EDITOR’S OPINION: Stop romanticising university

argues that the myth of university is so greatly sold to young people that they can’t help but be disappointed when they arrive

Image: Simon Q

As sixth formers who were finally seriously thinking for the first time in our lives about actually going to university, it was sold to us as the Holy Grail. Go to university they said, and there, you will find yourself, discover what you are meant to do, and exit the other side as a fully formed adult human being.

It’s not just our mentors and peers who told us this, but so did the media. Take any of the bout of university or college films that told us university is a party mad haven that will propel any willing student into the future of their imagination. Believe the myth that general society tells young people, and you’ll come to university believing that it’s your life’s calling.

That, however, is not what I have found. I’m not saying that university is bad or that I’m not glad to be here. But the university life I am experiencing is not the one I fantasised about, and now I’m struggling to decide whether university itself is the problem, or whether I just feel disappointed because it’s different to how it was sold to me and how I’d imagined it.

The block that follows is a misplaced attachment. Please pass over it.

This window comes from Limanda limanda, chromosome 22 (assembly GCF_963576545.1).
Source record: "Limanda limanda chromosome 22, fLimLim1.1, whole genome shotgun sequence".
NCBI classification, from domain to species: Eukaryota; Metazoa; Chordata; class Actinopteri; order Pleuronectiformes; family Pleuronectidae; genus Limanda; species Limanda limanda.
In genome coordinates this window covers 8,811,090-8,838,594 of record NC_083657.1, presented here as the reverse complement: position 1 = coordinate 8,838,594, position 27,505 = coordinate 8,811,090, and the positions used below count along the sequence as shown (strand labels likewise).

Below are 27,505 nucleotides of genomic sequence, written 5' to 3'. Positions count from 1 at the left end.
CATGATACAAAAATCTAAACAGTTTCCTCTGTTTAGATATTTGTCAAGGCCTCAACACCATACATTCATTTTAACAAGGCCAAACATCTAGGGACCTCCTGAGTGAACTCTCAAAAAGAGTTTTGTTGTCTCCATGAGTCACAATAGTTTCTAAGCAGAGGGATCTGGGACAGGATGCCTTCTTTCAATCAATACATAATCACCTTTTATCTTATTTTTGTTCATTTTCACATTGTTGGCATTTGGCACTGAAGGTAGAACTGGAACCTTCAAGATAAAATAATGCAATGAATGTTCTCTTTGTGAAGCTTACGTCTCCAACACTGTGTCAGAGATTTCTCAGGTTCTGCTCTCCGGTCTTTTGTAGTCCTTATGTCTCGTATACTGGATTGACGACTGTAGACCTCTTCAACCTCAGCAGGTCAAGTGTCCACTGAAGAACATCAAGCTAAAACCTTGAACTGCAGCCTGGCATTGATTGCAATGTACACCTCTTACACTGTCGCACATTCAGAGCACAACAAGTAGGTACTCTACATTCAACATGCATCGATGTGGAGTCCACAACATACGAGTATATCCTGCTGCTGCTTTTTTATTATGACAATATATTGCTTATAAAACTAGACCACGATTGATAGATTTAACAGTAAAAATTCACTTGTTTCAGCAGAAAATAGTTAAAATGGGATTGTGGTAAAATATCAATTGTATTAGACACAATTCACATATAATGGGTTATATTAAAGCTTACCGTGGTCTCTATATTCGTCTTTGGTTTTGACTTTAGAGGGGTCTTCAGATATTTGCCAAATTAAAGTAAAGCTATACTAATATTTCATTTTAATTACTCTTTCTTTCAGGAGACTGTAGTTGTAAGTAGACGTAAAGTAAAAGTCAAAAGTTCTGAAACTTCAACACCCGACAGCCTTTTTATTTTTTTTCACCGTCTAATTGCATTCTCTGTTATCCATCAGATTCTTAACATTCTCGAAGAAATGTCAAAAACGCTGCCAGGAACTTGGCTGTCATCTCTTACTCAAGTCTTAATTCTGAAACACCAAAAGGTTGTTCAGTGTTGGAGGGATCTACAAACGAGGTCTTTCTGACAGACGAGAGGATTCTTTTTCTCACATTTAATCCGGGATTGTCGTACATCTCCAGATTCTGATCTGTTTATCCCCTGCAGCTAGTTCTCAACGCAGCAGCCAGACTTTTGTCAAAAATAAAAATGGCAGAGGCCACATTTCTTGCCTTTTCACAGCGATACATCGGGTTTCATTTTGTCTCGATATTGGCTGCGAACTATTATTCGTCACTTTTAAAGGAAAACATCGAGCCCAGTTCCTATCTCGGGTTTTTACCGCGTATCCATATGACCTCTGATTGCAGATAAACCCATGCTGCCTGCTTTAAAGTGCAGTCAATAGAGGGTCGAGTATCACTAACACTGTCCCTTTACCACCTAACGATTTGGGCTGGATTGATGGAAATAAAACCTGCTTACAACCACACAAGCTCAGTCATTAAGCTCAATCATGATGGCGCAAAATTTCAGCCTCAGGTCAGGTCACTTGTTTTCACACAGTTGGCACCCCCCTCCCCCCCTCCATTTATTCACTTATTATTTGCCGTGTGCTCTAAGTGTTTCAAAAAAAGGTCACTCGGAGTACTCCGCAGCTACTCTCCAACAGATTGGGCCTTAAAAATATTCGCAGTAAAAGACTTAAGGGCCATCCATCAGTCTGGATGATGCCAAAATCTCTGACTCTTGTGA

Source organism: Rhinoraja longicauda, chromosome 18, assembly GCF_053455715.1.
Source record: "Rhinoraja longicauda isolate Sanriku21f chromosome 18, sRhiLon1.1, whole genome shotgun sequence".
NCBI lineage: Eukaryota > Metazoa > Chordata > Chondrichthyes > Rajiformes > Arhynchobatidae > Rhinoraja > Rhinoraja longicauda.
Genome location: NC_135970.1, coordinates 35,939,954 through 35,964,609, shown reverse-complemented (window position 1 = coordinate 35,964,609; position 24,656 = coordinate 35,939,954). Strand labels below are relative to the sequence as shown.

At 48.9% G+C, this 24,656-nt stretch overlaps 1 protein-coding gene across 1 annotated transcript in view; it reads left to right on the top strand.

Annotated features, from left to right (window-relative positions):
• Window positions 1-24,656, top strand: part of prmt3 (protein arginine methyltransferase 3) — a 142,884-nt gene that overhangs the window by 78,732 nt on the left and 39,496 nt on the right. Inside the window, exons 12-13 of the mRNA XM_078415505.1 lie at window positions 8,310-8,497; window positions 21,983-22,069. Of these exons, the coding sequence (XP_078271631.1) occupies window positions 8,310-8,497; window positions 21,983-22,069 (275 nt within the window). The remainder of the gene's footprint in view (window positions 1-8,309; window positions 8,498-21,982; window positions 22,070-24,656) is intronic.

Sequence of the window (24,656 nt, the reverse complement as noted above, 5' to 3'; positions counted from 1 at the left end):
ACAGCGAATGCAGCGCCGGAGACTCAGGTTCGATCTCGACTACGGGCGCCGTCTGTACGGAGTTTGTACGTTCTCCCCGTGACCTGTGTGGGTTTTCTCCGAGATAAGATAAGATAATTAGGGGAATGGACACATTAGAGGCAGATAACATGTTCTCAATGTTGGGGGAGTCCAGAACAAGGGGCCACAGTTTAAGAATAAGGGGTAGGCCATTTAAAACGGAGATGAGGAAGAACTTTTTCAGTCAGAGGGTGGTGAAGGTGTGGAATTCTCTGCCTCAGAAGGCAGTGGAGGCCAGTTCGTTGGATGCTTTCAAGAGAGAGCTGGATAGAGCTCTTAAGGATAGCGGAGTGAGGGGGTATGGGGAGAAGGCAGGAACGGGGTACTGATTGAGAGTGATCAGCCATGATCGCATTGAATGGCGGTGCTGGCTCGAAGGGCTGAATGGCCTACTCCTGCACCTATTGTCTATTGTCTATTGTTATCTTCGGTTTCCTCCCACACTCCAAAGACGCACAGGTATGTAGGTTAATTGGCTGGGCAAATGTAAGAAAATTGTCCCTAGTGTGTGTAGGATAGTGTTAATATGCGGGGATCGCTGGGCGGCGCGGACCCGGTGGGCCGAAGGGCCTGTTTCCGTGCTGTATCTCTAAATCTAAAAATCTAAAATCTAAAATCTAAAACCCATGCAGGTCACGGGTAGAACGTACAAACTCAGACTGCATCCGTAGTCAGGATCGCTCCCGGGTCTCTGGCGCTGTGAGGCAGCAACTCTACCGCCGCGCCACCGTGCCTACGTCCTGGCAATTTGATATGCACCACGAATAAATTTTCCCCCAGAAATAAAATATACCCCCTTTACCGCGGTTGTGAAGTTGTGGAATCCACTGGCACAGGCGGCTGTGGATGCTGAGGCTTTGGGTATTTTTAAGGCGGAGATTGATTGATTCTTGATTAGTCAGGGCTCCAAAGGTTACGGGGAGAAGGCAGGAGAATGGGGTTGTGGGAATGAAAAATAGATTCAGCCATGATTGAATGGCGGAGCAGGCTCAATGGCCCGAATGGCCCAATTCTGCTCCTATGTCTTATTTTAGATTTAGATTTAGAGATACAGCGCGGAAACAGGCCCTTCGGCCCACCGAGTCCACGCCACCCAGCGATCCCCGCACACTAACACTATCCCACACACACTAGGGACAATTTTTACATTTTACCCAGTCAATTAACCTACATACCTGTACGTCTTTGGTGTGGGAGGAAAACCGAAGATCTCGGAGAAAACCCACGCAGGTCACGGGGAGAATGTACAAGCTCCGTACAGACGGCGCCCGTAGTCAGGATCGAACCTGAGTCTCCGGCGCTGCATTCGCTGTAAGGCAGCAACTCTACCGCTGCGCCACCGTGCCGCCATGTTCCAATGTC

I experienced no epiphany of meaning upon stepping foot through the door. Maybe it’s York? I dreamt of university as a place of history, an institution of stoic culture, but while York is a historic city, the 54 year old plate glass University certainly isn’t. Maybe it’s Halifax? Popular culture sells us the picture of interconnected halls and dorms, but the houses in Halifax, supposedly meant to foster a village community-like feel, do anything but. Maybe it’s Hes East? My course is there, and while university is supposedly a bustling hive of busyness, Hes East is a barren wasteland. Maybe it’s my course? Film and Television Production isn’t exactly the most typical university course. Maybe it’s my housemates? After becoming really close in freshers’, some of our relationships have drifted apart.

But my problem is that I’m not sure any of these things are intrinsically bad. They’re just not what I anticipated; they’re not the picture popular culture sold to me. At home when I’m asked whether I like university, I reply yes, but always feel as if I’m lying somehow. And that’s the problem: I don’t massively like or dislike university. I enjoy it, but it’s also just my life now. And that’s why we should stop romanticising university to the young.

Stop setting them up for disappointment.

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